Telefonica looks to shed over-50s in new redundancy plan

Telefonica is reportedly looking to lose around 3,000 staff from its payroll in Spain by offering a new redundancy plan to employees of a certain age and career longevity.

Mary Lennighan

December 1, 2021

3 Min Read
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Telefonica is reportedly looking to lose around 3,000 staff from its payroll in Spain by offering a new redundancy plan to employees of a certain age and career longevity.

The Unión General de Trabajadores (UGT), or General Workers Union, told Reuters the Spanish operator plans to offer a voluntary redundancy package to staff born before 1967 and with at least 15 years of employment at the firm. The deal could cover as many as 3,261 members of staff, but Telefonica will limit uptake to 60%.

UGT representative Diego Gallart told the newswire that most of the redundancies will come in network deployment, maintenance and basic customer service roles, while departments focused on cybersecurity, marketing and artificial intelligence will be largely unaffected.

His comments once again raise the question of the human cost of digital transformation at telecoms operators. The increase in automation in network operations and maintenance naturally means telcos need fewer staff in those areas. It’s not too much of a stretch to suggest that this is what’s going on here.

Two years ago Telefonica embarked on a €1.6 billion plan to reskill its workforce in Spain as part of a move towards greater digitalisation of processes. The telco made much of the fact that it would involve 6,000 employees in reskilling initiatives in areas including security, robotisation, analytics, web development, business consulting, IT and Agile methodology capabilities, but the scheme wasn’t just about new skills; it also included an early retirement or redundancy offer for workers over the age of 53, an offer that was ultimately agreed with the trade unions.

Workers born in 1967 or earlier would be 54 this year, thus this latest initiative is along much the same lines. However, according to the Reuters report, it might prove less tempting to the eligible employees.

“It’s hard to say whether uptake will be in line with previous averages of 70% because the more senior staff are being presented with worse conditions than in past packages and may not find the current one appealing,” Gallart said, without elaborating on the conditions themselves.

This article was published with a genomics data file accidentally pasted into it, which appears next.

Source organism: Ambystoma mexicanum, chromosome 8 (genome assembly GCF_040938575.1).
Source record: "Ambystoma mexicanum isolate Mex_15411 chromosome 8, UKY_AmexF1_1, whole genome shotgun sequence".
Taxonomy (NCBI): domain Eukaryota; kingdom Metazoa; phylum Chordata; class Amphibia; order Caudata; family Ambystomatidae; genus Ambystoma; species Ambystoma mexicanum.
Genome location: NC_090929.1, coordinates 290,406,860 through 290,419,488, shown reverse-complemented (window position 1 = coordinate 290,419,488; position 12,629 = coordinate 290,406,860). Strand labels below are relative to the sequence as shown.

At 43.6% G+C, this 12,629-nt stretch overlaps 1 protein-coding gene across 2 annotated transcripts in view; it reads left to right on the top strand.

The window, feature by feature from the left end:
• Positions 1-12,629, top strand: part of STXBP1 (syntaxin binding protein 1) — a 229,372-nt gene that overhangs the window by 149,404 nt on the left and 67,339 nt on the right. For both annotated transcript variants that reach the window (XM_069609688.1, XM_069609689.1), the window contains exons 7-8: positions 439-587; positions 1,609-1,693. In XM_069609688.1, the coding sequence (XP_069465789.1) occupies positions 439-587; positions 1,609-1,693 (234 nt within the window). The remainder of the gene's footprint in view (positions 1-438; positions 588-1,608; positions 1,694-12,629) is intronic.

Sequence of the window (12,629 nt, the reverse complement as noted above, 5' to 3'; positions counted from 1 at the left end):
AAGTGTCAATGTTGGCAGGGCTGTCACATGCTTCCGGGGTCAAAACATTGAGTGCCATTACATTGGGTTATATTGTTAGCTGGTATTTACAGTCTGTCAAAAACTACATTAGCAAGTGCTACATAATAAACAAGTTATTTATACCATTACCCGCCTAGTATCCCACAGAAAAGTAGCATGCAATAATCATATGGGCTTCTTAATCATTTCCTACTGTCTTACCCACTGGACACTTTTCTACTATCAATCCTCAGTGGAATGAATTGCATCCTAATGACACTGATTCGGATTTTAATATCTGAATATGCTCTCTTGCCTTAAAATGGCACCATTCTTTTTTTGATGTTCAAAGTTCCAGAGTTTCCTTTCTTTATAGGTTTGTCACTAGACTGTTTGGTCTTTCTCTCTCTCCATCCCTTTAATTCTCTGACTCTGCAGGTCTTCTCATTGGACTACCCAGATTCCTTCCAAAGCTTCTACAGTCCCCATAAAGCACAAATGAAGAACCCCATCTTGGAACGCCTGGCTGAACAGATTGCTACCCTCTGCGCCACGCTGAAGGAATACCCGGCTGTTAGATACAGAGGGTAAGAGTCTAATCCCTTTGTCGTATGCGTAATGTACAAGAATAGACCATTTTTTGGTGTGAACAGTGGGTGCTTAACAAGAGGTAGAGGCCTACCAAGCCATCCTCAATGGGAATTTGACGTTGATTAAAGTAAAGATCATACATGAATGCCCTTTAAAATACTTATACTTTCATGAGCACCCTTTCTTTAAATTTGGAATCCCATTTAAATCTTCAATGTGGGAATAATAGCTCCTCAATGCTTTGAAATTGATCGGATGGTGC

Apparently Telefonica is locked in ongoing negotiations with the unions in Spain on this one.

It’s hardly surprising that the telco is looking to trim its domestic employee cost base though, given the difficulties it and others are facing in the market.

Spain dragged down Telefonica’s group results in the third quarter of this year, while Orange’s latest numbers also showed weakness in Spain, and Vodafone reminded us of the impact of the intense competition there, primarily in the mobile market. And all three of Spain’s big operators have embarked on staff-reduction plans in the past few months.

The telcos need to shed staff to keep costs down, that much is clear. But as for whether there will be a hiring frenzy if and when the competitive situation improves… Seems doubtful, doesn’t it?

About the Author(s)

Mary Lennighan

Mary has been following developments in the telecoms industry for more than 20 years. She is currently a freelance journalist, having stepped down as editor of Total Telecom in late 2017; her career history also includes three years at CIT Publications (now part of Telegeography) and a stint at Reuters. Mary's key area of focus is on the business of telecoms, looking at operator strategy and financial performance, as well as regulatory developments, spectrum allocation and the like. She holds a Bachelor's degree in modern languages and an MA in Italian language and literature.

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